As of Thursday, 5 percent of Bexar County residents have received at least the first dose of the COVID-19 vaccine, a percentage that matches the statewide average. But even as people have jammed phone lines seeking vaccine appointments, new survey data by the Episcopal Health Foundation shows over 60 percent of the state’s population feels hesitant about getting vaccinated.
Health officials estimate between 80 percent and 95 percent of the population will need to be inoculated against the coronavirus to achieve herd immunity and allow people to resume most regular activities. But Bob Sanborn, president and CEO of the child-focused nonprofit Children at Risk, said Friday the biggest hurdle Texas faces is misinformation about the safety of the vaccine within populations most heavily affected by the virus. Among these populations are communities of color and those who do not have health insurance, he added.
“If we don’t get them vaccinated, and we don’t get these other groups vaccinated, it’s very difficult for us to really conquer COVID-19,” Sanborn said during a press conference. “Texas is the state with the largest percentage of our adults that do not have health insurance … and it’s that very group of adults that we become worried about.”
Of the state’s 29 million people, 21 million are eligible for the vaccine, Sanborn said. Texas has received around 2 million vaccines from the federal government and has used about half of those, he added.
In order to beat COVID-19 within Texas, Sanborn said several things need to happen. First, the state needs to “get its act together” and make sure the 37 percent of Texans who the survey found want to get vaccinated can do so quickly and efficiently, he said.
Second, nonprofits and news outlets need to come together to help inform hesitant populations about the safety and efficacy of the vaccine, Sanborn said. Third, messages specifically targeted to communities hesitant to get vaccinated are needed, he said.
“We’ve seen miracles in regards to the development of this vaccine,” Sanborn said. “Let’s use [the vaccine] so that we can get back to work, and get back to this vibrant economy that we have in Texas.”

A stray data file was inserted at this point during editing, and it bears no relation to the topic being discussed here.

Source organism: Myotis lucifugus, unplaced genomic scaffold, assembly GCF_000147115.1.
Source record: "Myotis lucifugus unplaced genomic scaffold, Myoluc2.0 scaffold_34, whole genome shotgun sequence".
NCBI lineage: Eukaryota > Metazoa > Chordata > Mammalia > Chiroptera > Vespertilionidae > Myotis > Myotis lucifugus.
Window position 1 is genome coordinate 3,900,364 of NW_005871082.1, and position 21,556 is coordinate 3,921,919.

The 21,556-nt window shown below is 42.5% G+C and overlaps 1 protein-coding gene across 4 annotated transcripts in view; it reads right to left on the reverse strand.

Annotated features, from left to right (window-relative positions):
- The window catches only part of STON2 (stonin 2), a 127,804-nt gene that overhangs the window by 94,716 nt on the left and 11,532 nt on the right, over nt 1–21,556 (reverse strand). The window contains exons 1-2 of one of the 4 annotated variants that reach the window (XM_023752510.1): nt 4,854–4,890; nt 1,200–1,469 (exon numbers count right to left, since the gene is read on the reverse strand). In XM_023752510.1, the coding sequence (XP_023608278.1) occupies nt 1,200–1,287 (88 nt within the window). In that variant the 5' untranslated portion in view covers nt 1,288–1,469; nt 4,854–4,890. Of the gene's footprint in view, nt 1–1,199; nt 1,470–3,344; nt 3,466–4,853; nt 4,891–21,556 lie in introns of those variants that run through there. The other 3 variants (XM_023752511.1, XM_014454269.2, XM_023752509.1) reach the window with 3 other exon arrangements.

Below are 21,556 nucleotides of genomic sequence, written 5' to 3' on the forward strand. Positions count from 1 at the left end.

Allison Winnike, president and CEO of The Immunization Partnership, a nonprofit focused on eradicating preventable diseases, said many Texans have lost trust in public health officials and politicians during the last year because of mixed messages about the pandemic from all levels of government.
“It’s really confused the public and damaged credibility, and has really allowed some fear and misinformation to spread,” Winnike said. “But it’s important that folks understand that the COVID-19 vaccines are the best tool we have to end this pandemic and return to life.”
Both the Moderna and Pfizer-BioNTech vaccines have been shown to have a 95 percent effectiveness rate after the administration of both doses, and a 100 percent effectiveness rate against contracting a severe case of COVID-19, Winnike said.
In order to combat distrust and misinformation, San Antonio foundations, organizations, nonprofits, and news organizations need to craft tailored messages to local residents who may have questions about the vaccine, ensuring residents of Bexar County get accurate information, she said.
“I would also really implore the Texas Legislature to pass legislation during this session to build a more functional state immunization registry, so we can track what’s going on with the COVID-19 vaccines,” Winnike said.
This distrust of the government runs even deeper in communities with less access to health care, including those largely made up of people of color, said David McClendon, principal of data science consulting firm January Advisors. This is especially clear in the numbers, McClendon said.
“You can see … El Paso and Hidalgo [residents] are slightly more hesitant [to get vaccinated],” McClendon said, pointing out that only 35 percent of residents in these two predominantly Hispanic counties said they want the vaccination. “This data underscores that we need to continue to use data to track the scope of the challenges we face to know which groups are hesitant.”
This knowledge can help to inform health officials, news outlets, and government leaders about who they need to be contacting, McClendon said.
“We can also use data like we did during Census 2020 to identify trusted community voices in those neighborhoods where those populations live, and who can deliver the messages,” he said.